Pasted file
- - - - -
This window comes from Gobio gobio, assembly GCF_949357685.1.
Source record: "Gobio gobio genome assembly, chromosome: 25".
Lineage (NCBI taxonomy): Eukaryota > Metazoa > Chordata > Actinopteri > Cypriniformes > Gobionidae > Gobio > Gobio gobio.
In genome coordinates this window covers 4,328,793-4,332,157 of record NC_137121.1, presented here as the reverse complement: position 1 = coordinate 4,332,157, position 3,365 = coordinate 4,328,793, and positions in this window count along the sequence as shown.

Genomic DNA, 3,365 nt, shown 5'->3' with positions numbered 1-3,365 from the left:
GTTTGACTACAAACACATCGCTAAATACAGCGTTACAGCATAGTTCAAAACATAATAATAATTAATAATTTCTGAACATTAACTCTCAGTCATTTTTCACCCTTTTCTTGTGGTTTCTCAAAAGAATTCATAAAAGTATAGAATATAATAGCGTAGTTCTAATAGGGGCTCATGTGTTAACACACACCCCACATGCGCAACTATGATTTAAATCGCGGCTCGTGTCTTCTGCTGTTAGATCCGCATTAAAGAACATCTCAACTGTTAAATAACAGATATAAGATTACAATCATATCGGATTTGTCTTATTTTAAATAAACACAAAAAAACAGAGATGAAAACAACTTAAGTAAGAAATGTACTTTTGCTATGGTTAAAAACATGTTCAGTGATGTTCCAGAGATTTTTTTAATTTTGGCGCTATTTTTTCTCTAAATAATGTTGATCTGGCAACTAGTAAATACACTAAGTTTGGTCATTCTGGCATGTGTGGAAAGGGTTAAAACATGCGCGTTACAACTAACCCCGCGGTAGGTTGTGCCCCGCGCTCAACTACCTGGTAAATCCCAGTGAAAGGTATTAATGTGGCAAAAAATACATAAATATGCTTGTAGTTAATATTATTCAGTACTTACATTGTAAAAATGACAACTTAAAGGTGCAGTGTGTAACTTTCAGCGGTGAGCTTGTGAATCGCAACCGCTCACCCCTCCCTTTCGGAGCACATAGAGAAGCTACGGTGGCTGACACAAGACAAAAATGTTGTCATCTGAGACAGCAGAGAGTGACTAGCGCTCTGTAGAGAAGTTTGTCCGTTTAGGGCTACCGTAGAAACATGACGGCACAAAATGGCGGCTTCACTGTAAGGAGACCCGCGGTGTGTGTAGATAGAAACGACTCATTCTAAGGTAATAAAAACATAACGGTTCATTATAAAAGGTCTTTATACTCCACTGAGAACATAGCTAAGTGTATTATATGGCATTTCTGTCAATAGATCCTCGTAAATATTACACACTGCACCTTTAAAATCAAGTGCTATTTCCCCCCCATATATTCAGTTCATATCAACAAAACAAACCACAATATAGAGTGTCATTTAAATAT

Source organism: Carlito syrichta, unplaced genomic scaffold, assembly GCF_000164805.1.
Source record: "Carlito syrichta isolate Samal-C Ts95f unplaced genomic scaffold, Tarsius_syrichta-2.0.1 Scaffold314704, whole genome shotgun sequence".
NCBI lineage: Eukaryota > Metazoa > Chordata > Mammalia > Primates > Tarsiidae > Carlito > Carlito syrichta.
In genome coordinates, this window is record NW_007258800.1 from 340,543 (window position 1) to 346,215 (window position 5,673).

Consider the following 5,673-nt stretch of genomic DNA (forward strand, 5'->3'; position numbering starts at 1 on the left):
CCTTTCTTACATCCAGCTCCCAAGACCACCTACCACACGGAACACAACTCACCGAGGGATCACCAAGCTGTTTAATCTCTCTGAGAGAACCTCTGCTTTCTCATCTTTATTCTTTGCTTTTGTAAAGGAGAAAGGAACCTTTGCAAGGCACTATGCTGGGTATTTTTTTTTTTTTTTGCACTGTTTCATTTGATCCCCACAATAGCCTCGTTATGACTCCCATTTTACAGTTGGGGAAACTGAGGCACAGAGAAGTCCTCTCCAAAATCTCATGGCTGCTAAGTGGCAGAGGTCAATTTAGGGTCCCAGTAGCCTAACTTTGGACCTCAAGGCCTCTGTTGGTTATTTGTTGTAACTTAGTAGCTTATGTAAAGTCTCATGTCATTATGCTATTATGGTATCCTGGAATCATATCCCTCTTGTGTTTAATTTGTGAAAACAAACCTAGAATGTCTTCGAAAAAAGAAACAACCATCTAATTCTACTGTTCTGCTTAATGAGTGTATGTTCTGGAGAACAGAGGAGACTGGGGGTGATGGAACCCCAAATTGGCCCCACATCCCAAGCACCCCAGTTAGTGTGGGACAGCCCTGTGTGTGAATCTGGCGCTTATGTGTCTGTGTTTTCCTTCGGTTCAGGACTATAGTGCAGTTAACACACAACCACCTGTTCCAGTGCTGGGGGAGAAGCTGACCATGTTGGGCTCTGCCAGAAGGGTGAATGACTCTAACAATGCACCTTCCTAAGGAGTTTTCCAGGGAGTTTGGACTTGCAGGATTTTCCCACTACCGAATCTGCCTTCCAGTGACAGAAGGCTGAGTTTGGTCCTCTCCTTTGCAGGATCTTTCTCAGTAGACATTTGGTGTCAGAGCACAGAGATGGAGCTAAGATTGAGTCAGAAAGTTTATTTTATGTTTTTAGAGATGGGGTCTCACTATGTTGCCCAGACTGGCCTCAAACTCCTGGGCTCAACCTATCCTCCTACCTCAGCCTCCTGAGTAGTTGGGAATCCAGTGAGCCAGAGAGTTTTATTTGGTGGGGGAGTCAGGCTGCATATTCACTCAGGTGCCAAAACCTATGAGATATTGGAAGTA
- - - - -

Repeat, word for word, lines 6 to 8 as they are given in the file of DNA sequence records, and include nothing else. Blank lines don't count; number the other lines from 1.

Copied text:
GTTTGACTACAAACACATCGCTAAATACAGCGTTACAGCATAGTTCAAAACATAATAATAATTAATAATTTCTGAACATTAACTCTCAGTCATTTTTCACCCTTTTCTTGTGGTTTCTCAAAAGAATTCATAAAAGTATAGAATATAATAGCGTAGTTCTAATAGGGGCTCATGTGTTAACACACACCCCACATGCGCAACTATGATTTAAATCGCGGCTCGTGTCTTCTGCTGTTAGATCCGCATTAAAGAACATCTCAACTGTTAAATAACAGATATAAGATTACAATCATATCGGATTTGTCTTATTTTAAATAAACACAAAAAAACAGAGATGAAAACAACTTAAGTAAGAAATGTACTTTTGCTATGGTTAAAAACATGTTCAGTGATGTTCCAGAGATTTTTTTAATTTTGGCGCTATTTTTTCTCTAAATAATGTTGATCTGGCAACTAGTAAATACACTAAGTTTGGTCATTCTGGCATGTGTGGAAAGGGTTAAAACATGCGCGTTACAACTAACCCCGCGGTAGGTTGTGCCCCGCGCTCAACTACCTGGTAAATCCCAGTGAAAGGTATTAATGTGGCAAAAAATACATAAATATGCTTGTAGTTAATATTATTCAGTACTTACATTGTAAAAATGACAACTTAAAGGTGCAGTGTGTAACTTTCAGCGGTGAGCTTGTGAATCGCAACCGCTCACCCCTCCCTTTCGGAGCACATAGAGAAGCTACGGTGGCTGACACAAGACAAAAATGTTGTCATCTGAGACAGCAGAGAGTGACTAGCGCTCTGTAGAGAAGTTTGTCCGTTTAGGGCTACCGTAGAAACATGACGGCACAAAATGGCGGCTTCACTGTAAGGAGACCCGCGGTGTGTGTAGATAGAAACGACTCATTCTAAGGTAATAAAAACATAACGGTTCATTATAAAAGGTCTTTATACTCCACTGAGAACATAGCTAAGTGTATTATATGGCATTTCTGTCAATAGATCCTCGTAAATATTACACACTGCACCTTTAAAATCAAGTGCTATTTCCCCCCCATATATTCAGTTCATATCAACAAAACAAACCACAATATAGAGTGTCATTTAAATAT

Source organism: Carlito syrichta, unplaced genomic scaffold, assembly GCF_000164805.1.
Source record: "Carlito syrichta isolate Samal-C Ts95f unplaced genomic scaffold, Tarsius_syrichta-2.0.1 Scaffold314704, whole genome shotgun sequence".